Finally in the 13th inning, Karl Jernigan hit a three-run homer to send the Seminoles to the championship game.
Florida State would ultimately lose in the championship to Miami, 6-5.
The Seminoles are still without a College World Series title despite having made 20 appearances in Omaha.
The stands at Rosenblatt were packed like never before when Nebraska made its first CWS apperance.
Before 2001, the Nebraska Cornhuskers had a rich and storied tradition on the football field, but the same could not be said about the baseball diamond.
Nebraska had produced No. 1-overall draft pick Darin Erstad in the 90s, but as a team its accomplishments were nothing to write home about.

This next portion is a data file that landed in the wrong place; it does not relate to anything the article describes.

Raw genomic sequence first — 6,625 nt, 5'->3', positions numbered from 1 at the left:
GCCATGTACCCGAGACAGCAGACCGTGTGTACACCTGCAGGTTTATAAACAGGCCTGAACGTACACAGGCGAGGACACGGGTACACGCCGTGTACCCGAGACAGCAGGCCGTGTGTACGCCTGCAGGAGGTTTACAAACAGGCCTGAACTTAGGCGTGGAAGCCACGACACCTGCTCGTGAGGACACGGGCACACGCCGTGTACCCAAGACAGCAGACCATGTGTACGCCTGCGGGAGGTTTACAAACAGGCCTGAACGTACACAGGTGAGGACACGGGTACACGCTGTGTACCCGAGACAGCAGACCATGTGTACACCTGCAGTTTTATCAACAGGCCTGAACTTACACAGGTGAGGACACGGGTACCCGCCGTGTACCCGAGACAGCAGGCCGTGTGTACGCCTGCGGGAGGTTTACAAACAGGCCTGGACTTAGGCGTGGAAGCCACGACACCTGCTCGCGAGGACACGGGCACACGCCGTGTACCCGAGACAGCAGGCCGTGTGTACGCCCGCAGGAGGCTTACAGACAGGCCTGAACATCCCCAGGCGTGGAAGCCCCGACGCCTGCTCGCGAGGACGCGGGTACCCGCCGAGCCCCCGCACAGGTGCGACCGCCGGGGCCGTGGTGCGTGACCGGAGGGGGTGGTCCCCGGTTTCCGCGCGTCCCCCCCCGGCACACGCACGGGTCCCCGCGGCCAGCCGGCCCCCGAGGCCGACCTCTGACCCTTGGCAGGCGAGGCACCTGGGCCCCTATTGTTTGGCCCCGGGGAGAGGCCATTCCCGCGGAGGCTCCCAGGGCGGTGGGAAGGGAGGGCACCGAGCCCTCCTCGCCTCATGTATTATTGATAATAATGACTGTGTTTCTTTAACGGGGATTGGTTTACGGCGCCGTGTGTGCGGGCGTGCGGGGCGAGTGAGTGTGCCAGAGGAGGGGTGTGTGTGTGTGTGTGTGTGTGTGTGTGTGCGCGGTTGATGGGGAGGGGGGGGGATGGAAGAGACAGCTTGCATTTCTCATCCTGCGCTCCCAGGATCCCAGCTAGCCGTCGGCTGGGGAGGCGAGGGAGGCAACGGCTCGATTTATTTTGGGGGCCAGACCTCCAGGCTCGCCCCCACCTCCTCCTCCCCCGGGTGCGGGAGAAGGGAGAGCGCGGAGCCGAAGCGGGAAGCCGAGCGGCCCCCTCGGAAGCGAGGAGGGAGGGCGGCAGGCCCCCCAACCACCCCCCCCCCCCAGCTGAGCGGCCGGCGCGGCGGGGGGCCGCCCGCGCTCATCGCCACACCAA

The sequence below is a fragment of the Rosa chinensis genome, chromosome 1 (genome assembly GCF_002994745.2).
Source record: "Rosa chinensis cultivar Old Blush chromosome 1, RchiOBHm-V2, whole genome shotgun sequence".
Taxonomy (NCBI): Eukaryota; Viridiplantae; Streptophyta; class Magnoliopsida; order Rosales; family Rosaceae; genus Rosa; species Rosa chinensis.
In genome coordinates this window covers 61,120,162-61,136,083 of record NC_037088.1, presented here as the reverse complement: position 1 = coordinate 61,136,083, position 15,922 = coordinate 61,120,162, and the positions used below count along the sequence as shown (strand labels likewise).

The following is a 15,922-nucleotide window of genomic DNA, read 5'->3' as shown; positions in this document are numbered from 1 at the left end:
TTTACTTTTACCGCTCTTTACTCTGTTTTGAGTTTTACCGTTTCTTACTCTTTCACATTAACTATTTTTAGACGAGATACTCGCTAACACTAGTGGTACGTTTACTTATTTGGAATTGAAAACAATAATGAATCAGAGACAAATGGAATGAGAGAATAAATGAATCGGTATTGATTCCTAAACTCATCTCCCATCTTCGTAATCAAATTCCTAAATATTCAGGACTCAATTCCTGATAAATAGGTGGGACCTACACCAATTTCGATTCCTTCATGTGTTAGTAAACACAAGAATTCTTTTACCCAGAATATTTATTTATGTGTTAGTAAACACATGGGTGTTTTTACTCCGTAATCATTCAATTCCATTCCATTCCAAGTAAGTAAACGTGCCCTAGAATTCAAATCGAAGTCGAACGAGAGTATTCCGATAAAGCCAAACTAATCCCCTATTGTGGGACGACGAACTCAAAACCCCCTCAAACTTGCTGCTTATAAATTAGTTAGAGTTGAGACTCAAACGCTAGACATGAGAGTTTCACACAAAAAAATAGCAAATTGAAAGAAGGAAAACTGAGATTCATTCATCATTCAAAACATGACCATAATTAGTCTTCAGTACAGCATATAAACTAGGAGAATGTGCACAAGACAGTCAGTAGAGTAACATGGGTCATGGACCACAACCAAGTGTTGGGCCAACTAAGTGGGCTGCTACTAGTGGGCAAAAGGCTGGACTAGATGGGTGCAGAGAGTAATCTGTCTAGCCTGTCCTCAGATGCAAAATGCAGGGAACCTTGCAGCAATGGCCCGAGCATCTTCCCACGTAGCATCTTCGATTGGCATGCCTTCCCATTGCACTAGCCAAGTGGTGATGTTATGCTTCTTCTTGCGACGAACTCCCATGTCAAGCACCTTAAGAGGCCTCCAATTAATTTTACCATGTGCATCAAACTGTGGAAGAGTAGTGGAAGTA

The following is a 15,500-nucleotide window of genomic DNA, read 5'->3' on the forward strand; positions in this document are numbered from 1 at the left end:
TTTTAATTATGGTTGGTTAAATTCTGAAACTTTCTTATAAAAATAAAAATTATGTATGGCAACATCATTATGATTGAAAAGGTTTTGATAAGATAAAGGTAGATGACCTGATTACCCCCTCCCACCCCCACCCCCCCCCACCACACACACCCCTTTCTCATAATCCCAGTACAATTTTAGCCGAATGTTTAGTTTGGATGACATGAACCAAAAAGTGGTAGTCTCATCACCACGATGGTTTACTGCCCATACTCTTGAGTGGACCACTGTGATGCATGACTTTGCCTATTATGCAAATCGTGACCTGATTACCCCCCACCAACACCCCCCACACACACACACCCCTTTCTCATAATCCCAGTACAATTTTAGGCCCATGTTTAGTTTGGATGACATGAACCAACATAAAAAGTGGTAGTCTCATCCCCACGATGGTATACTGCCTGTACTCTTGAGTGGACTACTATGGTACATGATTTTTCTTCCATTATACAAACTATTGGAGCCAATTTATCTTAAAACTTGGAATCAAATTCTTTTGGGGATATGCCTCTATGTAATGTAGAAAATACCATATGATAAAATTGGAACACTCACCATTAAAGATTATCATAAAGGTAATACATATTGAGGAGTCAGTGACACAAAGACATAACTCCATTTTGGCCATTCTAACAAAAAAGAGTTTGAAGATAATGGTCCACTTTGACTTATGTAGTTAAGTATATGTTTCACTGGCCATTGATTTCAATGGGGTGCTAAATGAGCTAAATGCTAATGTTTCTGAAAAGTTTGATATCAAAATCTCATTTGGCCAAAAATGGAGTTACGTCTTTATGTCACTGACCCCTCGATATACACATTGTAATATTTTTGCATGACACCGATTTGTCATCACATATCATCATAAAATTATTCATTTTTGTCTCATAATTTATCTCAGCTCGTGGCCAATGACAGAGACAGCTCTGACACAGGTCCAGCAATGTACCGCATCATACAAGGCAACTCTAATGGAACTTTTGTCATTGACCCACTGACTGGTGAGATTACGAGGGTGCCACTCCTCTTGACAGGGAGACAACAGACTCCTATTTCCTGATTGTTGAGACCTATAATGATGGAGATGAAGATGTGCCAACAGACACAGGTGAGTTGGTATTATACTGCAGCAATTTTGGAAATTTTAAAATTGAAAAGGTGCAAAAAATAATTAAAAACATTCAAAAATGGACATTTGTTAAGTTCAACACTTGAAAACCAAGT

All of that changed in 2001 when the Huskers became the first local team in a decade to compete in college baseball's premier event.
While the people of Omaha have a reputation for latching on to random bandwagon teams or underdogs, there was no question what team the event's host city would be rooting for when Nebraska made it to the College World Series.
Even though the Cornhuskers lost the only two games they played in 2001, their very presence added an extra buzz to the College World Series and got the event off to an electric start.
Despite not having much baseball history, the Huskers proved not to be just a one-hit wonder in college baseball. Nebraska returned to Omaha in 2002 and 2005 in what would be the most successful stretch on the diamond for the Big Red up to this point in time.
Every year the people of Omaha without a rooting interest in the College World Series seem to hop on the same bandwagon.